The arrival of spring brings new sprouts, not just on your tree but around it, too. One non-plant sprout is the mushroom, and these fun guys tend to grow around large foliage. For foragers, tree bases are ideal spots for finding tasty morsels like morels, but if you spot mushrooms around your trees, don’t take it as a good sign. When should you monitor the spring mushroom growth near your trees?
When Mushrooms Around Your Tree Is A Bad Sign
First, the bad news: mushrooms growing immediately on or at the base of a tree can be evidence that it is deteriorating. Mushrooms are the fruiting bodies of fungi that grow up through the ground after one or more fungi begin feeding on fibrous tissue. Mushrooms generally limit their food to dead organic matter like rotten wood. Their dietary needs are a necessary part of forest ecosystems, as they breakdown wood and return vital nutrients to the soil.
When you see mushrooms growing on a living tree, what you’re seeing is a warning sign that there is dead tissue under the surface. The pathogenic fungi attack weakened or damaged roots and can further break down the tree’s defenses. Because it spreads underground, specialists can’t easily treat it with fungicide.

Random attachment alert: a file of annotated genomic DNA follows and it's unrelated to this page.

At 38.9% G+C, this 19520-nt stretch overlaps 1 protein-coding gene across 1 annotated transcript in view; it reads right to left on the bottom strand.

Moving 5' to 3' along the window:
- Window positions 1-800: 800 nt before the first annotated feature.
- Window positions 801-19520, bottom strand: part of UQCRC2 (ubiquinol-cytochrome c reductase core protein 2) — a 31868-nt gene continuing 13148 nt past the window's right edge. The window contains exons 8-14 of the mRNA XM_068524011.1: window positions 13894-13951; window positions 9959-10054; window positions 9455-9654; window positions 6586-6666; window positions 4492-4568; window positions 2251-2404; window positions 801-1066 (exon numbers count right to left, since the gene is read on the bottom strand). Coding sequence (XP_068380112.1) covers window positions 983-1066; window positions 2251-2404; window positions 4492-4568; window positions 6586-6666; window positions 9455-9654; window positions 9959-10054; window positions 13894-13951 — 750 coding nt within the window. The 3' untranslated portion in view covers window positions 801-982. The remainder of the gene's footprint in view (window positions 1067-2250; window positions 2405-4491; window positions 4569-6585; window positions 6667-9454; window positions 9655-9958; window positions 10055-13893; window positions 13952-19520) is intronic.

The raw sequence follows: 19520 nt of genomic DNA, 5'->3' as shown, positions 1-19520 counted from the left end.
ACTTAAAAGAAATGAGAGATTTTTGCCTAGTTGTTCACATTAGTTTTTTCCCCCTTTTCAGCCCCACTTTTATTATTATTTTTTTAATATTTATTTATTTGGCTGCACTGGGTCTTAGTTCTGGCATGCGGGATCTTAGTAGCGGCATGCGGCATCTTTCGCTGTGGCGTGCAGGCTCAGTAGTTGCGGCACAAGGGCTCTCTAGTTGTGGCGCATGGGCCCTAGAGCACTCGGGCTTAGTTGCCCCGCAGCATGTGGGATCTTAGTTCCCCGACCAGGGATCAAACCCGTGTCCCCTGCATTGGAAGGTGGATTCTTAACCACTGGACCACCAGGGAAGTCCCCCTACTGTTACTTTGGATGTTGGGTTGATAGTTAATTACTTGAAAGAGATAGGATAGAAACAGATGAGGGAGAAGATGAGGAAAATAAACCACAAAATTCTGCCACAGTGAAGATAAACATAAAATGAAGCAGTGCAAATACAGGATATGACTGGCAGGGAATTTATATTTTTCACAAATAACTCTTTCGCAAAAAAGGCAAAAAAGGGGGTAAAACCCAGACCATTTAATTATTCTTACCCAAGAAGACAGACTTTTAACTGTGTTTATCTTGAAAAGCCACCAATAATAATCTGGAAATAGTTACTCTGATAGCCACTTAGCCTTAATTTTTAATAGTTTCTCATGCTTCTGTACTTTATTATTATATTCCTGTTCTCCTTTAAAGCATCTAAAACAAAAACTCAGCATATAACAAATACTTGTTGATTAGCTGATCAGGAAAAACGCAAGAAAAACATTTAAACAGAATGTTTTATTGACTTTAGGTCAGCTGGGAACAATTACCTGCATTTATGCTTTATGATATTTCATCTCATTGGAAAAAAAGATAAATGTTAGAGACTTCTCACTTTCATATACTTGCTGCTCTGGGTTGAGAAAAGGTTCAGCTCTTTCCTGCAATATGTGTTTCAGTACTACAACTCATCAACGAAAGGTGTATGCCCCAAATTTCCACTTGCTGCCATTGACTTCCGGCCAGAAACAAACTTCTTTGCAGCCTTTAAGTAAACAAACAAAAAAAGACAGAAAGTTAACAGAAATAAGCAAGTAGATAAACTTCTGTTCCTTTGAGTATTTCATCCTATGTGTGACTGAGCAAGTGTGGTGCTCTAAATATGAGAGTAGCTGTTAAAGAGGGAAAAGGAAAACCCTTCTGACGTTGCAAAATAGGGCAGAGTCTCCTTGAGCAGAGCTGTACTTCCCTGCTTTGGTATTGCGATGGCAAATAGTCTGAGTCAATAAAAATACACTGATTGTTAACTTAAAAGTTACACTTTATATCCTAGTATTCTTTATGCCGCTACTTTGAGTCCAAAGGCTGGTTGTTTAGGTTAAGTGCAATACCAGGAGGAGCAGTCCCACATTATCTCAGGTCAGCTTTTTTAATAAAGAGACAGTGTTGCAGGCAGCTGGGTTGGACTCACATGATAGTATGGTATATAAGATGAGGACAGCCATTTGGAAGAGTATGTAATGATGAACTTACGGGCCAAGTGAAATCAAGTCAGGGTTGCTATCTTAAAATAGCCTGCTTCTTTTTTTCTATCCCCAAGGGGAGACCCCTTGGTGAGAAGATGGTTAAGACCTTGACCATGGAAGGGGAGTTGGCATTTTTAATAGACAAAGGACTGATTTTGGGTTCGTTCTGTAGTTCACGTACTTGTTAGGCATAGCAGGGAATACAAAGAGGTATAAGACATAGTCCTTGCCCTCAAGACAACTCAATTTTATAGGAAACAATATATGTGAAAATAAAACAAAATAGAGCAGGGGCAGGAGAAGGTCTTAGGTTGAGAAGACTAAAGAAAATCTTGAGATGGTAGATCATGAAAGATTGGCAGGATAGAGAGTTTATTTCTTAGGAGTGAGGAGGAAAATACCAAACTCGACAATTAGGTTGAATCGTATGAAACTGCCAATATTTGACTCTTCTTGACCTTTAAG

One of the most common fungi is honey mushrooms; these point to a problem called armillaria root rot. Honey mushrooms are yellowish-brown mushrooms that grow in clusters at the base of your tree or around your tree’s roots. The fungal growths have a distinct white ring around their stems and flat tops when at their biggest. Once fungus that produces these mushrooms invades roots, it’s tough to control, which is why prevention is the best option.
When Mushrooms Growing Near Your Tree Aren’t Bad
While mushrooms can be a bad sign, it’s important to note that not all mushrooms are alike. The presence of some kinds of mushrooms doesn’t indicate that all is unsolvable – many fungi act as an early sign of a problem rather than a warning of a later stage issue. For instance, certain mushrooms grow after there has been superficial damage to the tree, like wounds caused by landscaping equipment.
Often, the best course of action is to remove and destroy infected plants to keep the fungus from harming other plants in your yard. If the infection is less severe, you can transplant the tree, but these are rare occasions – fungi often grow right on the roots, and honey mushroom is a highly destructive disease that can spread.
An arborist can tell the difference between a mushroom growth that poses no threat and one that’s a sign of more serious problems. If you see honey fungus, we might have to examine other plants or trees in the area, as it travels through the soil and could infest surrounding root systems.